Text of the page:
We’re reading Sir Gawain and the Green Knight in my English class. I love the poem, but haven’t read it from cover to cover since I was twelve or thirteen. It’s funny, how differently the story strikes me now than it did so many years ago. When I first read it, unsurprisingly it was the very first scene that stuck with me the most. You know, the one where the Gawain slices off the Green Knight’s head, and then the Green Knight summarily picks up his head from where it’s rolled under the table and issues his challenge. And I remembered all the scenes when Gawain steadfastly refuses to be seduced by his host’s wife. And I remembered the climax (and this is where you should look away if you haven’t read Sir Gawain), in which Gawain resolutely upholds his end of the agreement (there, I tried to not make it too spoiler-infested, since I knew you were going to look anyway).

And in my mind, that was King Arthur’s knights. Actually, that’s how I pictured all knights. Basically, all guys in suits of armor were, in short, Sir Gawain. Well, Sir Gawain and a hint of Gareth (oddly, though Gareth has been my favorite knight since I was seven, as a kid I rarely thought of him as an actual knight, probably because I pictured him in a suit of kitchen grease rather than a suit of armor).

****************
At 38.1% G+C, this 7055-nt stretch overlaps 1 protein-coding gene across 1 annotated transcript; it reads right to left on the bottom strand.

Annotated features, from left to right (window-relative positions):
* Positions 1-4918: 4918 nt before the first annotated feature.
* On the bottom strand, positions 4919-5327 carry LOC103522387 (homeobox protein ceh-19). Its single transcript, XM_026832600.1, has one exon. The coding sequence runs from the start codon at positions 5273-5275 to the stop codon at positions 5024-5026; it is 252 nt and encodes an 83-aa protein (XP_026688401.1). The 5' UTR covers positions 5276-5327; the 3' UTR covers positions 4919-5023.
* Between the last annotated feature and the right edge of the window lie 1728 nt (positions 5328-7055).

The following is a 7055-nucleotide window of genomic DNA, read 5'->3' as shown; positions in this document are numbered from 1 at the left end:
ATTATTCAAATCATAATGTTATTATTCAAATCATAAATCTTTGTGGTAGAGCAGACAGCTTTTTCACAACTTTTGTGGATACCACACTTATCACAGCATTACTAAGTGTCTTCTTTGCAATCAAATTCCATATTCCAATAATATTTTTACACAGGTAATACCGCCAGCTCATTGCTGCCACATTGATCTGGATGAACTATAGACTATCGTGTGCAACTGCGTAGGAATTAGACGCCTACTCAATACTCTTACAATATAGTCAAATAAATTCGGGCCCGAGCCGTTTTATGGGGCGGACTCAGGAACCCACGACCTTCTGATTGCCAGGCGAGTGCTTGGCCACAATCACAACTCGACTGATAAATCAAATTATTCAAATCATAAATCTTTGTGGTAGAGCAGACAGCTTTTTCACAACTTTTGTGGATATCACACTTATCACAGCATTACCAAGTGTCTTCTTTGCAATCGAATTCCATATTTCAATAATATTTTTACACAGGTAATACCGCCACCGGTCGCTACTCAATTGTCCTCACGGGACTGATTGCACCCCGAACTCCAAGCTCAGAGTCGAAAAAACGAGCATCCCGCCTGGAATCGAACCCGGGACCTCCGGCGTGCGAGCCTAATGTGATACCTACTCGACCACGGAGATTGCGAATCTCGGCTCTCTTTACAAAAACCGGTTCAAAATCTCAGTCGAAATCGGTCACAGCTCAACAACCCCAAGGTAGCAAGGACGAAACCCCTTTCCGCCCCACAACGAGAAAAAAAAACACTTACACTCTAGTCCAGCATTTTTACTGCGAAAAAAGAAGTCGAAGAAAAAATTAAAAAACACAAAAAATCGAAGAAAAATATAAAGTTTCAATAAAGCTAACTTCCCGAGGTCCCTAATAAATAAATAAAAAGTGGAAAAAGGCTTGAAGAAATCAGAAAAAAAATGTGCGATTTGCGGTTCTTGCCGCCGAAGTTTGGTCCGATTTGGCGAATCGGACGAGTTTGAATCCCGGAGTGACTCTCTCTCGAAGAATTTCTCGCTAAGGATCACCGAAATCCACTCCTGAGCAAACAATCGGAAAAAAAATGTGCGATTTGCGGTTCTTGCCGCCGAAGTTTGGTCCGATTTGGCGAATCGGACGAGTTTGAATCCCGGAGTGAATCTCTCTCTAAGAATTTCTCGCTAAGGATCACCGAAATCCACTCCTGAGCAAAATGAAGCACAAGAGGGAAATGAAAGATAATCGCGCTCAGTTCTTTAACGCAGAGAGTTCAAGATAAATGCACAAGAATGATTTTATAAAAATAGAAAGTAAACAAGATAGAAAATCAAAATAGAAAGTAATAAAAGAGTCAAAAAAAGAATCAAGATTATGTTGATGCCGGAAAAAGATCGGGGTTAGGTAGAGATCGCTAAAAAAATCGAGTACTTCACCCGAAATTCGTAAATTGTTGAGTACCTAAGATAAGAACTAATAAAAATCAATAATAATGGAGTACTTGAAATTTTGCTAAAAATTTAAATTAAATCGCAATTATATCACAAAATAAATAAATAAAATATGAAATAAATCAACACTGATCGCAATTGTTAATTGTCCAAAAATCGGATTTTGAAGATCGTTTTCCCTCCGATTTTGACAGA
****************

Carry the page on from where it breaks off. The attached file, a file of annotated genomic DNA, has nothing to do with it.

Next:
So now, fast-forwarding ahem cough cough number of years later, I find it fascinating to read Sir Gawain in a class, to try to pick apart the discrete elements of a favorite childhood tale. I think it’s the best of both worlds: I get to delve into a story with the intent of intellectual inquiry, yet simultaneously relive my heedless, youthful joy that devoured the poem for simple enjoyment.

So, my readers, have you had a similar experience? Reread a childhood favorite for a class, or even on your own, and been struck by the two varying modes of consumption? Did you enjoy the book more the second time? Or did you find some of your enjoyment eroded by the deadlines and requirements of a class?

Oh yes, and my deep, dark confession: I didn’t read Sir Gawain that first time because I loved King Arthur or knights or poetry or the calligraphy on the cover. No, I read it because it was translated by Tolkien, and I had by that time run out of other Tolkien stories to read. Yeah, my introduction to medieval poetry was via Frodo and Felagund.

Advertisements

Leave a Reply

Fill in your details below or click an icon to log in:

WordPress.com Logo

You are commenting using your WordPress.com account. Log Out / Change )

Twitter picture

You are commenting using your Twitter account. Log Out / Change )

Facebook photo

You are commenting using your Facebook account. Log Out / Change )

Google+ photo

You are commenting using your Google+ account. Log Out / Change )

Connecting to %s